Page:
Comparison between the low-dose range (zone A+B) and high dose range (zone C). Chronic exposure to low-dose chemical mixtures can be harmful (zone A), but the risk can flatten or decrease (zone B) through the activation of stress responses (i.e., hormesis). The traditional biphasic hormesis curve contrasts only a beneficial low-dose (zone B) with a harmful toxicity dose (zone C) but does not properly examine the negative effects in the sub-hormetic zone (zone A).


As information regarding the low-dose effects of environmental chemicals accumulates, identifying effective methods to protect humans from low-dose range exposure is crucial. Although policies or interventions to reduce exposure to common pollutants to a minimum or to zero range can be considered because there seems to be no-safe level, these approaches cannot be solutions for the low-dose range for the following reasons.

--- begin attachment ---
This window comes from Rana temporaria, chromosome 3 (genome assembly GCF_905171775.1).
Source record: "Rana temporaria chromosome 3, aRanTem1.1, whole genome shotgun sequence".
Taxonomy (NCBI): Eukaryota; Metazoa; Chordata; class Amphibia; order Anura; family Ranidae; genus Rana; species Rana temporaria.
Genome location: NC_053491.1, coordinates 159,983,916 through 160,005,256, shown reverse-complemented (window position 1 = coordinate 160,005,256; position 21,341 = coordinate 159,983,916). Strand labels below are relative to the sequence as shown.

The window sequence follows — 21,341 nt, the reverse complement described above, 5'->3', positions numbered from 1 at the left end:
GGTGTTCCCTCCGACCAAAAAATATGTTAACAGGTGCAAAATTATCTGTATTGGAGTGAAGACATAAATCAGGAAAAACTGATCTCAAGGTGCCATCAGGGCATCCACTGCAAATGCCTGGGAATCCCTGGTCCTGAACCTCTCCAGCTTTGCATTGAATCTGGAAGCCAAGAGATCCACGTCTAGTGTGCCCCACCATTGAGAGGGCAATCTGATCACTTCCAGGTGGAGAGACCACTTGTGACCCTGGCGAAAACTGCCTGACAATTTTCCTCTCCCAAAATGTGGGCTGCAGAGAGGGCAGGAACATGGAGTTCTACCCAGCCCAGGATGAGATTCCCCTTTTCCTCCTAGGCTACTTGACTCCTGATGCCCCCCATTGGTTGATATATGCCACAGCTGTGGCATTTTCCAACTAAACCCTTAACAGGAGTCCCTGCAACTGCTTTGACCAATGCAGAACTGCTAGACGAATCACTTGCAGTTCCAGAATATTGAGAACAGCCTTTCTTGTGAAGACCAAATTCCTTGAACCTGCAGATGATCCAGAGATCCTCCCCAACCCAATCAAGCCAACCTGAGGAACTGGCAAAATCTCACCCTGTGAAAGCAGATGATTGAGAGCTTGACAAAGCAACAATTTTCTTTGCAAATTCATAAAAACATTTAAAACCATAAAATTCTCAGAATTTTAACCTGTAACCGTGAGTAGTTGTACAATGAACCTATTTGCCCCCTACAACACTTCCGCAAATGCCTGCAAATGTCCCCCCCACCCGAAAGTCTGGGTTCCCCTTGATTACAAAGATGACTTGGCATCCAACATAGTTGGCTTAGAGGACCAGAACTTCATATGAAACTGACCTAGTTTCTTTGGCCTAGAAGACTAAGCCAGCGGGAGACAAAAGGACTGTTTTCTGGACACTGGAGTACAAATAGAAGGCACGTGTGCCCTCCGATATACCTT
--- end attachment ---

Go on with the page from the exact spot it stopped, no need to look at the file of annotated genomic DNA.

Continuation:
First, it would be practically impossible to reduce the levels of common pollutants to near zero in the environment. For example, lead exposure reduction after the introduction of a policy banning lead gasoline is cited as a successful attempt to regulate environmental pollutants [44]. However, while the reduction from 10 to 5 mg/mL is possible with the development of effective policy, the reduction from 5 to 1 mg/mL is another story. Exposure sources become increasingly diverse and vague as exposure levels decrease; therefore, further reduction through regulation becomes harder in the low-dose range.